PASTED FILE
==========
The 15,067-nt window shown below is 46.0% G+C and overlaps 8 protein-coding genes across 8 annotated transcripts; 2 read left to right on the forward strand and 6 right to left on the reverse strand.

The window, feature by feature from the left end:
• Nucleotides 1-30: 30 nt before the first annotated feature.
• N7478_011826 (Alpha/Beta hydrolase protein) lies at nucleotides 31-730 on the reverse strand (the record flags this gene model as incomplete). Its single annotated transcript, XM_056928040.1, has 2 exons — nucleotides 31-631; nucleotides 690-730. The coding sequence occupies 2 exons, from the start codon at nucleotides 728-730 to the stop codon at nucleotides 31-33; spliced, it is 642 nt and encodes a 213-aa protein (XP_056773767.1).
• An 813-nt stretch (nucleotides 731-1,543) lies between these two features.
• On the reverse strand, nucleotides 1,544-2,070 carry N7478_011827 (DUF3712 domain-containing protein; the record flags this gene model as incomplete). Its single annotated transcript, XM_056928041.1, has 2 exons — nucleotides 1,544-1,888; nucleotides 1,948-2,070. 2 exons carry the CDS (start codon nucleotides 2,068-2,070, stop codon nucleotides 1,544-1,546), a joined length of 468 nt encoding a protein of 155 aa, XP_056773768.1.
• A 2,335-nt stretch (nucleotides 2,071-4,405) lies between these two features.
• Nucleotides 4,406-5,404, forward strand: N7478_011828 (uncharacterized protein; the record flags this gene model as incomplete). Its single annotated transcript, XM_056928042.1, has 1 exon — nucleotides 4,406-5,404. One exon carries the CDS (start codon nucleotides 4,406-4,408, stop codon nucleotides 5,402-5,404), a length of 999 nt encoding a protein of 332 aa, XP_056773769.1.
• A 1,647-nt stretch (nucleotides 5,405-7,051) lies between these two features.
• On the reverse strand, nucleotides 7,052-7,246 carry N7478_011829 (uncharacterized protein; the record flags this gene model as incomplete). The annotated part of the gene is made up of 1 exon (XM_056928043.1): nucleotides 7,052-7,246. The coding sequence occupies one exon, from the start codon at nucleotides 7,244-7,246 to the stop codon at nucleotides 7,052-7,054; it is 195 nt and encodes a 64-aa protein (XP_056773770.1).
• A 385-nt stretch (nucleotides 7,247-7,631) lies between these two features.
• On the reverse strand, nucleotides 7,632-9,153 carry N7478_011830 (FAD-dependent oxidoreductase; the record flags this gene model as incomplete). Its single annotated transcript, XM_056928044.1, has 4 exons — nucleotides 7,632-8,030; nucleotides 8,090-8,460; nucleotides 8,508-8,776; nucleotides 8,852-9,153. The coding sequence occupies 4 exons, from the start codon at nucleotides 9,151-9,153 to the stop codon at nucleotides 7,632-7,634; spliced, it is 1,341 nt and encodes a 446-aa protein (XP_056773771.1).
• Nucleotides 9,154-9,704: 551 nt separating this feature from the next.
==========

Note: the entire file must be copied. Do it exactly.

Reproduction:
The 15,067-nt window shown below is 46.0% G+C and overlaps 8 protein-coding genes across 8 annotated transcripts; 2 read left to right on the forward strand and 6 right to left on the reverse strand.

The window, feature by feature from the left end:
• Nucleotides 1-30: 30 nt before the first annotated feature.
• N7478_011826 (Alpha/Beta hydrolase protein) lies at nucleotides 31-730 on the reverse strand (the record flags this gene model as incomplete). Its single annotated transcript, XM_056928040.1, has 2 exons — nucleotides 31-631; nucleotides 690-730. The coding sequence occupies 2 exons, from the start codon at nucleotides 728-730 to the stop codon at nucleotides 31-33; spliced, it is 642 nt and encodes a 213-aa protein (XP_056773767.1).
• An 813-nt stretch (nucleotides 731-1,543) lies between these two features.
• On the reverse strand, nucleotides 1,544-2,070 carry N7478_011827 (DUF3712 domain-containing protein; the record flags this gene model as incomplete). Its single annotated transcript, XM_056928041.1, has 2 exons — nucleotides 1,544-1,888; nucleotides 1,948-2,070. 2 exons carry the CDS (start codon nucleotides 2,068-2,070, stop codon nucleotides 1,544-1,546), a joined length of 468 nt encoding a protein of 155 aa, XP_056773768.1.
• A 2,335-nt stretch (nucleotides 2,071-4,405) lies between these two features.
• Nucleotides 4,406-5,404, forward strand: N7478_011828 (uncharacterized protein; the record flags this gene model as incomplete). Its single annotated transcript, XM_056928042.1, has 1 exon — nucleotides 4,406-5,404. One exon carries the CDS (start codon nucleotides 4,406-4,408, stop codon nucleotides 5,402-5,404), a length of 999 nt encoding a protein of 332 aa, XP_056773769.1.
• A 1,647-nt stretch (nucleotides 5,405-7,051) lies between these two features.
• On the reverse strand, nucleotides 7,052-7,246 carry N7478_011829 (uncharacterized protein; the record flags this gene model as incomplete). The annotated part of the gene is made up of 1 exon (XM_056928043.1): nucleotides 7,052-7,246. The coding sequence occupies one exon, from the start codon at nucleotides 7,244-7,246 to the stop codon at nucleotides 7,052-7,054; it is 195 nt and encodes a 64-aa protein (XP_056773770.1).
• A 385-nt stretch (nucleotides 7,247-7,631) lies between these two features.
• On the reverse strand, nucleotides 7,632-9,153 carry N7478_011830 (FAD-dependent oxidoreductase; the record flags this gene model as incomplete). Its single annotated transcript, XM_056928044.1, has 4 exons — nucleotides 7,632-8,030; nucleotides 8,090-8,460; nucleotides 8,508-8,776; nucleotides 8,852-9,153. The coding sequence occupies 4 exons, from the start codon at nucleotides 9,151-9,153 to the stop codon at nucleotides 7,632-7,634; spliced, it is 1,341 nt and encodes a 446-aa protein (XP_056773771.1).
• Nucleotides 9,154-9,704: 551 nt separating this feature from the next.